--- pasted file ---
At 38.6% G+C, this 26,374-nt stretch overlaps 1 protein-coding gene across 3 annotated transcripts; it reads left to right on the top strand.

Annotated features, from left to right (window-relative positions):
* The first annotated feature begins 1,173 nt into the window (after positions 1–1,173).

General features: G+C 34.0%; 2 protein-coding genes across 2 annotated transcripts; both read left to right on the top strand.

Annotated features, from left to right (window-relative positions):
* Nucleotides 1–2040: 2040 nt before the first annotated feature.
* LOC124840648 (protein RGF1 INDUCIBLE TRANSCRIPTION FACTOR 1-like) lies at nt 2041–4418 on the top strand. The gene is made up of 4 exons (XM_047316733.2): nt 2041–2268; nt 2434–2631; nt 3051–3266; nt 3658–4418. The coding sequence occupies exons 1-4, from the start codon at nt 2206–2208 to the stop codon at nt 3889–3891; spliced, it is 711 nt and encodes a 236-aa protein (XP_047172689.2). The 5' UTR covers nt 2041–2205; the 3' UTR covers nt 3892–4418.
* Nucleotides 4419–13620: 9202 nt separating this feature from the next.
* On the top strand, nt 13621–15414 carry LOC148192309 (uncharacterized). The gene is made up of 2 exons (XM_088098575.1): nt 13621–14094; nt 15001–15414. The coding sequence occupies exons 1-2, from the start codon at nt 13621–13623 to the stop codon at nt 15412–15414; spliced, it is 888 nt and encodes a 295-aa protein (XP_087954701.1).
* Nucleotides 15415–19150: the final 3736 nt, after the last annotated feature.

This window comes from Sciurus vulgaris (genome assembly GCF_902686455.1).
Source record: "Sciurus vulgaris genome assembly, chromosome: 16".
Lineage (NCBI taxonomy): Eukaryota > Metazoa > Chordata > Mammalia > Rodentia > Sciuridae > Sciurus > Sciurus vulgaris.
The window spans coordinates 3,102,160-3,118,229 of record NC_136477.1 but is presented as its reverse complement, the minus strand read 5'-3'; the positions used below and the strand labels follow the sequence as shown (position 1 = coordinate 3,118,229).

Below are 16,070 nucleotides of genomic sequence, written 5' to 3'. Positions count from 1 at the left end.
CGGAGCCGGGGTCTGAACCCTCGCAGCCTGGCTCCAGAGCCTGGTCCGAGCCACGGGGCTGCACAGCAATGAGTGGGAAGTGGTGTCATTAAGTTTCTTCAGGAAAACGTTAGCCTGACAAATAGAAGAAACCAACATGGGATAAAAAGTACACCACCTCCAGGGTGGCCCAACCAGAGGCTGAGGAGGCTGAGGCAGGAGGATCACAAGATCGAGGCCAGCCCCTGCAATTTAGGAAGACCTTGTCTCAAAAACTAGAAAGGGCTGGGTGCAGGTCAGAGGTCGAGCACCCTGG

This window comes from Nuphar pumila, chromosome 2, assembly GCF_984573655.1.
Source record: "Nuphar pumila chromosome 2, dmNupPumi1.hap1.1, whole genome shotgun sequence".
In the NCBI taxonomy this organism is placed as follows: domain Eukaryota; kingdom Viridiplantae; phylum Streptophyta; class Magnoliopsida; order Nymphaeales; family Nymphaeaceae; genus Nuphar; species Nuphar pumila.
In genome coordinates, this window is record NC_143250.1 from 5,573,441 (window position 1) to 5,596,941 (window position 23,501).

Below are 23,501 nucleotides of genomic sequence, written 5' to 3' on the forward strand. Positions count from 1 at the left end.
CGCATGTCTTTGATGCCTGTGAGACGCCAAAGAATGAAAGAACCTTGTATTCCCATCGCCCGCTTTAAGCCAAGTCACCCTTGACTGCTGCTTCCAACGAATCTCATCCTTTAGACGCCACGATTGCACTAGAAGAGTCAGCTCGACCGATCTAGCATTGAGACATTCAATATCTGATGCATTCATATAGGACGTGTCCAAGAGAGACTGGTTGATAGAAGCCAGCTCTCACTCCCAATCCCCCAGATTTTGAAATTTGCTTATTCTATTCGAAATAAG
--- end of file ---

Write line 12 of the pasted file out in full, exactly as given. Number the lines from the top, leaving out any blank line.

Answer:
Source record: "Sciurus vulgaris genome assembly, chromosome: 16".